Searching over 5,500,000 cases.


searching
Buy This Entire Record For $7.95

Download the entire decision to receive the complete text, official citation,
docket number, dissents and concurrences, and footnotes for this case.

Learn more about what you receive with purchase of this case.

Grimaldi v. New Castle County

Superior Court of Delaware

July 13, 2018

Grimaldi
v.
New Castle County, et al.

          Daniel C. Herr, Esquire Law Office of Daniel C. Herr, LLC

          Daniel J. Brown, Esquire McCarter & English, LLP

          Colleen K. Norris, Esquire New Castle County Office of Law

         Dear Counsel:

         This is my decision on the Motion for Summary Judgment filed by Defendants Thomas Gordon and New Castle County in this case involving Gordon's firing of Plaintiff David Grimaldi. Gordon was the New Castle County Executive. Grimaldi was Gordon's Chief Administrative Officer. On October 27, 2015, Grimaldi's car was pulled over by an Elsmere police officer because the police officer thought that Grimaldi's driver's license was suspended. During the traffic stop, Grimaldi told the officer: "You know your Mayor works for me. You know your Mayor works for me, right." Grimaldi tried to call the Elsmere Mayor, Steven Burg, during the traffic stop purportedly for a ride home, but Grimaldi was unable to reach Burg because Burg was in a New Castle County Council meeting. Burg was, in addition to being the Elsmere Mayor, a New Castle County Executive Assistant and was subordinate to Grimaldi. Gordon fired Grimaldi on October 29, 2015. Grimaldi told The News Journal and others that he was fired because he questioned Gordon about his relationship with the County's Risk Manager, Cheryl McDonaugh. On November 1, 2015, The News Journal ran an article quoting Gordon as stating that he fired Grimaldi because he was "clearly trying to influence the outcome of his traffic stop. It was clearly improper to say that to the officer and try to call the Mayor from the car." Grimaldi filed this lawsuit against Gordon and New Castle County on December 10, 2015. Grimaldi's only remaining claim against the Defendants is his stigma-plus defamation claim.

         I have granted the Defendants' Motion for Summary Judgment, concluding that (1) Grimaldi's stigma-plus defamation claim fails because he did not ask the Defendants for a name-clearing hearing, (2) Grimaldi, because of his high-ranking County position and colorful past, was able to tell his side of the story about his traffic stop and firing to all that were interested in it, and (3) Gordon is not personally liable to Grimaldi for monetary damages because Gordon and the County did not deny Grimaldi a name-clearing hearing.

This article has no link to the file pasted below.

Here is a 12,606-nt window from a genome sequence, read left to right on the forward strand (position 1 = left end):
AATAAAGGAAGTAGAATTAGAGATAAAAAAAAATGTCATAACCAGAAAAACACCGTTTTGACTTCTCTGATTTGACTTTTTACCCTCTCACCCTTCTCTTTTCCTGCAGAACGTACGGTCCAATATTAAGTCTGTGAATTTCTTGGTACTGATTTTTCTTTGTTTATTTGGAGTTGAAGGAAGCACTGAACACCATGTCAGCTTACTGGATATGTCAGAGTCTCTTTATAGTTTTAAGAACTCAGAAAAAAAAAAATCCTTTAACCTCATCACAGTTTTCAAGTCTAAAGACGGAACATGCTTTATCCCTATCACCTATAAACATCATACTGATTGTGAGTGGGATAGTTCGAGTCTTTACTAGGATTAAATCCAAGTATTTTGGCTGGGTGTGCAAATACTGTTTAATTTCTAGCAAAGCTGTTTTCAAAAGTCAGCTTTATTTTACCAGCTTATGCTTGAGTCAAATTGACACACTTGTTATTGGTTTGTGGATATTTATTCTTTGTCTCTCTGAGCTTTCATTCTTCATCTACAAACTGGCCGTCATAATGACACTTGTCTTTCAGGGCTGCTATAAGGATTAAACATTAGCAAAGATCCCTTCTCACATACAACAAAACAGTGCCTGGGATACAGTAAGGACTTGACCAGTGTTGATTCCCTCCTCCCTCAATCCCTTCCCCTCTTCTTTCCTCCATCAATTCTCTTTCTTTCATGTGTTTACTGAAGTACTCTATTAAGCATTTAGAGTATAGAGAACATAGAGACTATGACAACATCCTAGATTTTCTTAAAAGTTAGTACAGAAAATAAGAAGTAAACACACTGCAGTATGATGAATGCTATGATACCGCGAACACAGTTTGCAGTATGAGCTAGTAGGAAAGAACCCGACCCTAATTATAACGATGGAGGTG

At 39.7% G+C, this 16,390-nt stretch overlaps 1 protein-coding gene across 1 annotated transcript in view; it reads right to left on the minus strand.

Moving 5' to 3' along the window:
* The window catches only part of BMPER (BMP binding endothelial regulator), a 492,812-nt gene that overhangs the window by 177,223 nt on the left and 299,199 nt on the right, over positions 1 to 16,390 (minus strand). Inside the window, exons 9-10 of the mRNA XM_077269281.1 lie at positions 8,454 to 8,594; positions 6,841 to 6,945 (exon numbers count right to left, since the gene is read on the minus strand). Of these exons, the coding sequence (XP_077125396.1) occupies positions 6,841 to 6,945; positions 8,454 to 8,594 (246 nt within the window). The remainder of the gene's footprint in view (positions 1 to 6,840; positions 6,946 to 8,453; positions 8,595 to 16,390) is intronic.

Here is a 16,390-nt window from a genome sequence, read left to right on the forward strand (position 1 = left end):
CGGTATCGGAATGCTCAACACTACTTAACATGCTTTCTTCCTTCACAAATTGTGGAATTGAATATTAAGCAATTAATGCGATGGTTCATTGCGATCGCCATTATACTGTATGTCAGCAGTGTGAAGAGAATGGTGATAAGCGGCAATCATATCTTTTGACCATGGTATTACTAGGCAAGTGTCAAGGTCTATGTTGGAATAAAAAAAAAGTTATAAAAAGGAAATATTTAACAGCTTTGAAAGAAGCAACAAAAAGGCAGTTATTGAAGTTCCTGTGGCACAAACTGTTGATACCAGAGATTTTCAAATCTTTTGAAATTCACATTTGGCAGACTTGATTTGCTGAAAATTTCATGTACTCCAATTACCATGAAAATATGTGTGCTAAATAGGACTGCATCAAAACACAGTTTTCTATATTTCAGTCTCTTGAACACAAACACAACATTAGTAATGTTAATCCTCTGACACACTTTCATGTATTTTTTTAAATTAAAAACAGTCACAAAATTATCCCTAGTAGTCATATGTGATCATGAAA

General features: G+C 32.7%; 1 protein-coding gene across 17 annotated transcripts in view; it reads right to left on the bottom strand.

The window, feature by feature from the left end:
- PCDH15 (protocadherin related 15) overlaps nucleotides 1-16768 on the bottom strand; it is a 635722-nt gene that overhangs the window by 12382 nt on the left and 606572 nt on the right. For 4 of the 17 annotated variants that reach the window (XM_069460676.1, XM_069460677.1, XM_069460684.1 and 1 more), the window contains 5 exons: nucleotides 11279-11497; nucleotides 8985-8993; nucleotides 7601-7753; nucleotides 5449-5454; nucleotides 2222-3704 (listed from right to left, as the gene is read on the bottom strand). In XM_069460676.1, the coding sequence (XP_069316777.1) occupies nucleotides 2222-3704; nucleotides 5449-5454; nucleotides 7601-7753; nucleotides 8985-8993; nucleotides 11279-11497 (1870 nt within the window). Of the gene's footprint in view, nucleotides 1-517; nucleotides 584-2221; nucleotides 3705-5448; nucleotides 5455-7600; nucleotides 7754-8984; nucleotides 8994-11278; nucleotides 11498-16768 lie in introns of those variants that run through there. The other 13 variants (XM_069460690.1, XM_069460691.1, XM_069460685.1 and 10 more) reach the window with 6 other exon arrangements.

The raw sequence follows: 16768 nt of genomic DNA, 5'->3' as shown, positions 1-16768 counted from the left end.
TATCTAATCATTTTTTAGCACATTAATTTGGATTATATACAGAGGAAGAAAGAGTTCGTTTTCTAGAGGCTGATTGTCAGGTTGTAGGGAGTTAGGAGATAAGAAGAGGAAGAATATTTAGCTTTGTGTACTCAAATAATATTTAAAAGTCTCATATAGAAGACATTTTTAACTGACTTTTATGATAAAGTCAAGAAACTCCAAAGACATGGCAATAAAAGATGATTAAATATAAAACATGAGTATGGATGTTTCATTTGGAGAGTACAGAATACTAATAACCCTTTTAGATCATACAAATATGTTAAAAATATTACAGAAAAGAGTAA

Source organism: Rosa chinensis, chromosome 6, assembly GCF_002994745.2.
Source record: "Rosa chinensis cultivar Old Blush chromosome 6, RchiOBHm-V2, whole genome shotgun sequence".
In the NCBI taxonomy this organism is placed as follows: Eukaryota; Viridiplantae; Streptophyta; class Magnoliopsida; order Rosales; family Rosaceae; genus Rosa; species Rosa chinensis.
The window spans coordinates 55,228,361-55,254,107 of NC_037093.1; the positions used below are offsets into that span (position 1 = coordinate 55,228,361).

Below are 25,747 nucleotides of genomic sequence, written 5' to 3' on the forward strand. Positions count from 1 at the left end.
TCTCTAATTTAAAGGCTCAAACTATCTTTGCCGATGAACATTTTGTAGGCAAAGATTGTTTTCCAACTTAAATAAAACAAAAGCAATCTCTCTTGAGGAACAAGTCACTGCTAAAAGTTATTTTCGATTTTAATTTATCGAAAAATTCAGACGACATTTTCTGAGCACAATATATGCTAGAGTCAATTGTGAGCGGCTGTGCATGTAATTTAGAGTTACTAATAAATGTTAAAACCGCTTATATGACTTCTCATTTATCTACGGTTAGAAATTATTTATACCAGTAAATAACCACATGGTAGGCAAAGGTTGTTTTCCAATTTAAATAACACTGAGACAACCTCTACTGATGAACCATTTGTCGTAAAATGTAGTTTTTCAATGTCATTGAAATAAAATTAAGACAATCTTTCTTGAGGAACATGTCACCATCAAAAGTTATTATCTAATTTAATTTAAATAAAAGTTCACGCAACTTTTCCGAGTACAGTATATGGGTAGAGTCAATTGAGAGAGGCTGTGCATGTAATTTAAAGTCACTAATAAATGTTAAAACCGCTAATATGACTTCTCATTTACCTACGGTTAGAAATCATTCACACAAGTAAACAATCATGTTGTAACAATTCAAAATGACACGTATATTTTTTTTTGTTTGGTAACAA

STANDARD OF REVIEW

         This Court will grant summary judgment only when no material issues of fact exist, and the moving party bears the burden of establishing the non-existence of material issues of fact.[1] Once the moving party meets its burden, the burden shifts to the non-moving party to establish the existence of material issues of fact.[2] The Court views the evidence in a light most favorable to the nonmoving party.[3] Where the moving party produces an affidavit or other evidence sufficient under Superior Court Civil Rule 56 in support of its motion and the burden shifts, the non-moving party may not rest on its own pleadings, but must provide evidence showing a genuine issue of material fact for trial.[4] If, after discovery, the non-moving party cannot make a sufficient showing of the existence of an essential element of the case, then summary judgment must be granted.[5] If, however, material issues of fact exist or if the Court determines that it does not have sufficient facts to enable it to apply the law to the facts before it, then summary judgment is not appropriate.[6]

         DISCUSSION

         The Defendants argue that Grimaldi's stigma-plus defamation claim must be dismissed because (I) Grimaldi did not ask for a name-clearing hearing; (II) Grimaldi received a meaningful opportunity to clear his name through his access to the media and by other means; and (III) Gordon is entitled to qualified immunity in his individual capacity.

         I. Don't Ask-Don't Tell

         The Defendants argue that Grimaldi's stigma-plus defamation claim must be dismissed because he did not ask them to give him a name-clearing hearing after he was fired. Grimaldi argues that the Defendants were required to offer to give him a name-clearing hearing and did not do so. For a government employee, a cause of action for the deprivation of a liberty interest without due process of law may arise when an alleged government defamation occurs in the course of the employee's dismissal from government employment.[7] The process that is due to the government employee in such a situation is a name-clearing hearing.[8] Of course, if a name- clearing hearing is not given when required, then the government employee may pursue a stigma-plus defamation claim and seek monetary damages for the failure to be given a name-clearing hearing.[9] Grimaldi admits that he did not ask the Defendants for a name-clearing hearing at any time, not even when he filed his lawsuit against the Defendants. The Defendants raised Grimaldi's failure to do so as one of their affirmative defenses.